Monday, December 9, 2013

Graft in the Garden

This post is not about corruption on the farm, it is about grafting heirloom tomatoes. I've been interested in this for a number of years. I was thinking this may be our next weird thing for 2014.

I have started to see some transplants show up commercially this last year. World wide there were more than 1 billion vegetables grafted in 2011, but very few in the US.  I'm going to do some experimenting this next spring and may have some grafted transplants in our own production or at market.

The idea is to select an heirloom or other variety that has some undesirable characteristics and graft on a rootstock with more disease-resistance and productivity. Kinda like they do with an apple tree.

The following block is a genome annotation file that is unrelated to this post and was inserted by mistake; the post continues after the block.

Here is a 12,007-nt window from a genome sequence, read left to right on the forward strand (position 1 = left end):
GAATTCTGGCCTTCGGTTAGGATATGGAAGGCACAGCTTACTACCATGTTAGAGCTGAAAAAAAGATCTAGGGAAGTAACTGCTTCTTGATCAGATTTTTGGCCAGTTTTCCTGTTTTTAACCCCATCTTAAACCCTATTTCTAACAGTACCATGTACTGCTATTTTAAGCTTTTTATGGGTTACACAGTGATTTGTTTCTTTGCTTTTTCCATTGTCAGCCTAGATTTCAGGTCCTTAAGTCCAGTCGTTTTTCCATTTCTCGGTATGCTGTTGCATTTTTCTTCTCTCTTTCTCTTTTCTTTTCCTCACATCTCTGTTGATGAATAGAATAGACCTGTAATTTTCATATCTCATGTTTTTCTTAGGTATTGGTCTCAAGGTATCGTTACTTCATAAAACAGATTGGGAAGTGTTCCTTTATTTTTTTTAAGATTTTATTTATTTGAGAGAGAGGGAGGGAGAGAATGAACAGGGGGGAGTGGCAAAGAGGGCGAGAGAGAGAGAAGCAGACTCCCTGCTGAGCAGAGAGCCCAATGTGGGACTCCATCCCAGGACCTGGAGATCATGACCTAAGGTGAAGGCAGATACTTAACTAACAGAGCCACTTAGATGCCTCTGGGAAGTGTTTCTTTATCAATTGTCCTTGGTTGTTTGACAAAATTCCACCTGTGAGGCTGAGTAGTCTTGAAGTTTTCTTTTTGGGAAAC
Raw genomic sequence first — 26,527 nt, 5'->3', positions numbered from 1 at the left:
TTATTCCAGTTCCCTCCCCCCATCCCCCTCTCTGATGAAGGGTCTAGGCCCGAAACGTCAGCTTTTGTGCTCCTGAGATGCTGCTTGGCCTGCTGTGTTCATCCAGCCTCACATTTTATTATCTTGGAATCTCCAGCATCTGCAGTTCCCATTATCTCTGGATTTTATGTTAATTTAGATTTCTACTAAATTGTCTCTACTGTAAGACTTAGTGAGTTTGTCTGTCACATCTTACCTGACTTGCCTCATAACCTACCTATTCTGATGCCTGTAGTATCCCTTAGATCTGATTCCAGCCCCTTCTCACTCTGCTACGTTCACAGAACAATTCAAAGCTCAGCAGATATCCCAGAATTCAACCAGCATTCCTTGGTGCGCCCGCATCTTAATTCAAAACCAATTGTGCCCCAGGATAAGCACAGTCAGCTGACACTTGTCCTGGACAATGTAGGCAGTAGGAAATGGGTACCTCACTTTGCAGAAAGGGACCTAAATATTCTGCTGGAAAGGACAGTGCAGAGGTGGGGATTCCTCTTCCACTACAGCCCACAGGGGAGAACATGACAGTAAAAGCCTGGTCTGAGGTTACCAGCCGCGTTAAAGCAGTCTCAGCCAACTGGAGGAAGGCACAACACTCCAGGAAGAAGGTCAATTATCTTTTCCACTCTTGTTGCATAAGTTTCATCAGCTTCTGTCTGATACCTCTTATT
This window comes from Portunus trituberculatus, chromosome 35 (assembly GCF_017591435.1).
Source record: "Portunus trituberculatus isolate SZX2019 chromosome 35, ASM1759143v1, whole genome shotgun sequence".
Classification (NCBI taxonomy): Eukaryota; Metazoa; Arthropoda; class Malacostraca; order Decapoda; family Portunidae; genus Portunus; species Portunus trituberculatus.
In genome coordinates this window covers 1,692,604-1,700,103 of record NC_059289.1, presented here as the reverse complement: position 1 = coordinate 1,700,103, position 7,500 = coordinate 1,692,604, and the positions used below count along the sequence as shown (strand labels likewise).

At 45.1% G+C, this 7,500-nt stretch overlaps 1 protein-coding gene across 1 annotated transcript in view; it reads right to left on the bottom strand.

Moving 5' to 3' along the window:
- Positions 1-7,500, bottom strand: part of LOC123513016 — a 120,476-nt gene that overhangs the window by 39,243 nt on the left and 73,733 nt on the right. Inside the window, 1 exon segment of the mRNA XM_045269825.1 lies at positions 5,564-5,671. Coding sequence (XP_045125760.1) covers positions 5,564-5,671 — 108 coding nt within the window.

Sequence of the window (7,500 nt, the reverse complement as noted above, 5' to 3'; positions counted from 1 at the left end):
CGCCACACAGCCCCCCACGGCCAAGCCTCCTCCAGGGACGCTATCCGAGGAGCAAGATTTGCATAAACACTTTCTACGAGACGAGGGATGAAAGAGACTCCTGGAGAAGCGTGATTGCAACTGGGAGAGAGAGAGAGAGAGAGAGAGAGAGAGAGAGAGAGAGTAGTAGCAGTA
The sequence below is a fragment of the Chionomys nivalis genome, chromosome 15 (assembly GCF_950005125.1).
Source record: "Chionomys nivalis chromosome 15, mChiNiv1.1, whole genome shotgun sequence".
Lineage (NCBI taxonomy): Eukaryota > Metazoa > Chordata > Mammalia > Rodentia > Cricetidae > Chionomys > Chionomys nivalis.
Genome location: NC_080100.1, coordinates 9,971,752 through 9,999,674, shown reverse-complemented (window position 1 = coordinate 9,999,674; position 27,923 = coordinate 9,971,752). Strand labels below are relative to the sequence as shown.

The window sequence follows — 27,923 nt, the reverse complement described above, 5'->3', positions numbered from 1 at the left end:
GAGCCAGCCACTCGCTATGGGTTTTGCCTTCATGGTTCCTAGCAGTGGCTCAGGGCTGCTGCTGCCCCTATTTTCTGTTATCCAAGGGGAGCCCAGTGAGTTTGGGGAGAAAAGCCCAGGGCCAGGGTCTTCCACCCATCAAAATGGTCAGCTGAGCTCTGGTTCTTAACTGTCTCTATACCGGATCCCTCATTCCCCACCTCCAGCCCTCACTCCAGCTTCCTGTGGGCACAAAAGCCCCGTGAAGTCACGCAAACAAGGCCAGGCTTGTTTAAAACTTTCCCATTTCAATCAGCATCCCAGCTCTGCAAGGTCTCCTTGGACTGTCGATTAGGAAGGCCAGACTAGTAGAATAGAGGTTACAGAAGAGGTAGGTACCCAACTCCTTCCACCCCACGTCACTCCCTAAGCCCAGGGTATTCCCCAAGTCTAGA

Reports indicate that a 50-100% increase in yield can be expected. So there is a big payoff to for the extra work required for grafting. The aggressive disease resistance, rooting, extra yield, and great ripening can make the effort worthwhile.

Grafting is a tricky art. So that is right up our street in terms of something weird to do for the year. I'll let you know how it turns out.

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